March 19, 1973.
On this day, the IUPUI Sagamore, the student newspaper, published an extensive opinion piece by Don Curtis, president of the IUPUI Student Senate, outlining inequities in state funding for public universities in Indiana and highlighting that IUPUI was at the bottom of the list of state institutions for per-capita funding for non-health students. He stated that such meager funding for IUPUI was unacceptable.
Curtis's piece laid out in detail the inequities baked into the Commission for Higher Education's (CHE) budget recommendation. Despite initial efforts to fund IUPUI at the same level as Indiana University's regional campuses, a cut in funding from the State Budget Agency resulted in a CHE recommendation to allocate to IUPUI only a fraction of the funding given to the regionals on a per capita basis. Furthermore, IUPUI funding per student was roughly one-third of that proposed for Purdue University-West Lafayette and far less than half that for IU-Bloomington.
Cuts by the General Assembly to higher-education funding had resulted in tuition increases. IUPUI students, many of whom worked fulltime and paid for their own educations, could be faced with 50 percent tuition increases, Curtis suggested.
Curtis noted that "Student Government is attempting to influence the legislature to appropriate funds that will allow IUPUI to maintain its current programs without raising tuition." He urged eloquently that students write letters to legislators and members of the CHE. The Student Senate supplied sample letters and even postage in the lobby of Cavanaugh Hall.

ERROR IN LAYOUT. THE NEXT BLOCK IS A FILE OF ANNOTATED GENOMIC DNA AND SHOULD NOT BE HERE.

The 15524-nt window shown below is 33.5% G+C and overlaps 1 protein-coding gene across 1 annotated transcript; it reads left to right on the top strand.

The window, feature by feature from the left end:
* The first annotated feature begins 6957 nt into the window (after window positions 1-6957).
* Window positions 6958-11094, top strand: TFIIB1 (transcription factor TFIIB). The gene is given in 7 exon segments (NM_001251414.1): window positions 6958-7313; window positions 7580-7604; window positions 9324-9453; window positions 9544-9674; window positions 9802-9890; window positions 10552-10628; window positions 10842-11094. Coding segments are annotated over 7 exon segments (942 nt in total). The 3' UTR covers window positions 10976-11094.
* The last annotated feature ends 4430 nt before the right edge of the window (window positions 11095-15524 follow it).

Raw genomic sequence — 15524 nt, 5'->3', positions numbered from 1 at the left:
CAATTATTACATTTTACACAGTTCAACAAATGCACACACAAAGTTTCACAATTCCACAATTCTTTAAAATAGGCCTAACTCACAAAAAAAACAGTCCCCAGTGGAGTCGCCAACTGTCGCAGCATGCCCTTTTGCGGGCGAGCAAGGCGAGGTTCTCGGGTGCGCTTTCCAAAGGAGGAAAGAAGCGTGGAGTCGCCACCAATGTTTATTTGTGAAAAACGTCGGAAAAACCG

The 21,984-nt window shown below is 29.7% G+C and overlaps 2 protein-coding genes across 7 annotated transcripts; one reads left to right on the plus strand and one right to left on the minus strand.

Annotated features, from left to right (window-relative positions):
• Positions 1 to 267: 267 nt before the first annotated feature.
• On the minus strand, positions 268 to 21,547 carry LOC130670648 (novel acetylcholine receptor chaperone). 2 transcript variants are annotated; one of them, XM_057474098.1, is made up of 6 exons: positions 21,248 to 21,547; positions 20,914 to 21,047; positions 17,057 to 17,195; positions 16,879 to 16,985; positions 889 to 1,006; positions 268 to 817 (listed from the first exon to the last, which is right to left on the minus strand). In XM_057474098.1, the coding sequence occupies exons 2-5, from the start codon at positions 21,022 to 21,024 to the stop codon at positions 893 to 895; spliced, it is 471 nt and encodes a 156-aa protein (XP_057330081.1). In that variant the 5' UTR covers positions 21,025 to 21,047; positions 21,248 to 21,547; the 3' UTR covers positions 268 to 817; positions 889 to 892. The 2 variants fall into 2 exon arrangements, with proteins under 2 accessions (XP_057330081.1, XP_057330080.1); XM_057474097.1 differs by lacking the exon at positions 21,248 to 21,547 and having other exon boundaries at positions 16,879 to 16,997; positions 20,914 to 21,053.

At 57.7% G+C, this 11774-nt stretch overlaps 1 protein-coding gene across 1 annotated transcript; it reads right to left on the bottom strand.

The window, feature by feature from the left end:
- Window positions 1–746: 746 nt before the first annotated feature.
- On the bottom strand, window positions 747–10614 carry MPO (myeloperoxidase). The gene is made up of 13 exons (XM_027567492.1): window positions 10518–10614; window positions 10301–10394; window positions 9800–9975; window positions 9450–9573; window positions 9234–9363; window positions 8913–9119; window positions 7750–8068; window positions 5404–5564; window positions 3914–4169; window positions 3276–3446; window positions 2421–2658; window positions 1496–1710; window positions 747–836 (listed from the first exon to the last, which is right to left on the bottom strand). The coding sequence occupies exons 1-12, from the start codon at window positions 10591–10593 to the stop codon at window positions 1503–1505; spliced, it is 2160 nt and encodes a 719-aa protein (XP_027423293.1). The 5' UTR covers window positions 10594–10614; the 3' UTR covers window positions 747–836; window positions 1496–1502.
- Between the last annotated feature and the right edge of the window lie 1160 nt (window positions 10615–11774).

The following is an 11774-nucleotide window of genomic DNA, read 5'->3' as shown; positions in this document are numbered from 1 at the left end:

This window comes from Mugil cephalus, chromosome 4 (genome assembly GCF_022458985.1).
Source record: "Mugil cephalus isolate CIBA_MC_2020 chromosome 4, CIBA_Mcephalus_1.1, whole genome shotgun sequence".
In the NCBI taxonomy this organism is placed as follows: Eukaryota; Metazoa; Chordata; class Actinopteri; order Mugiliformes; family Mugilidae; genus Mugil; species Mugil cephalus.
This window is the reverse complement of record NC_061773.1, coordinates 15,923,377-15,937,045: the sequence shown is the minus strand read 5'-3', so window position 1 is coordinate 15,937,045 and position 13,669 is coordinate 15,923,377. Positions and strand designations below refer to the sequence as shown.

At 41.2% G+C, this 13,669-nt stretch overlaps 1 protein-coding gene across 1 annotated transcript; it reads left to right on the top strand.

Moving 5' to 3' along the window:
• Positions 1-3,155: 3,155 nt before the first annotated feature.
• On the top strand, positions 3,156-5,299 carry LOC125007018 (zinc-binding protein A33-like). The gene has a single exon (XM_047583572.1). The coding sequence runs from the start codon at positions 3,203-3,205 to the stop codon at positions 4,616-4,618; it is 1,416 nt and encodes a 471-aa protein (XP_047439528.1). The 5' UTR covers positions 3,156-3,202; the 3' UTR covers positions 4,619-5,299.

In the early 1970s, when IUPUI was struggling to get its legs and higher-education funding took a hit during an economic recession, many students avidly advocated for the institution. In this period of student activism, they worked diligently to push for equitable treatment of the new campus. Student government played a prominent role in raising student awareness and organizing student efforts.
To learn more about student activism at IUPUI, please consult records in IUPUI Special Collections and Archives. Contact us at firstname.lastname@example.org.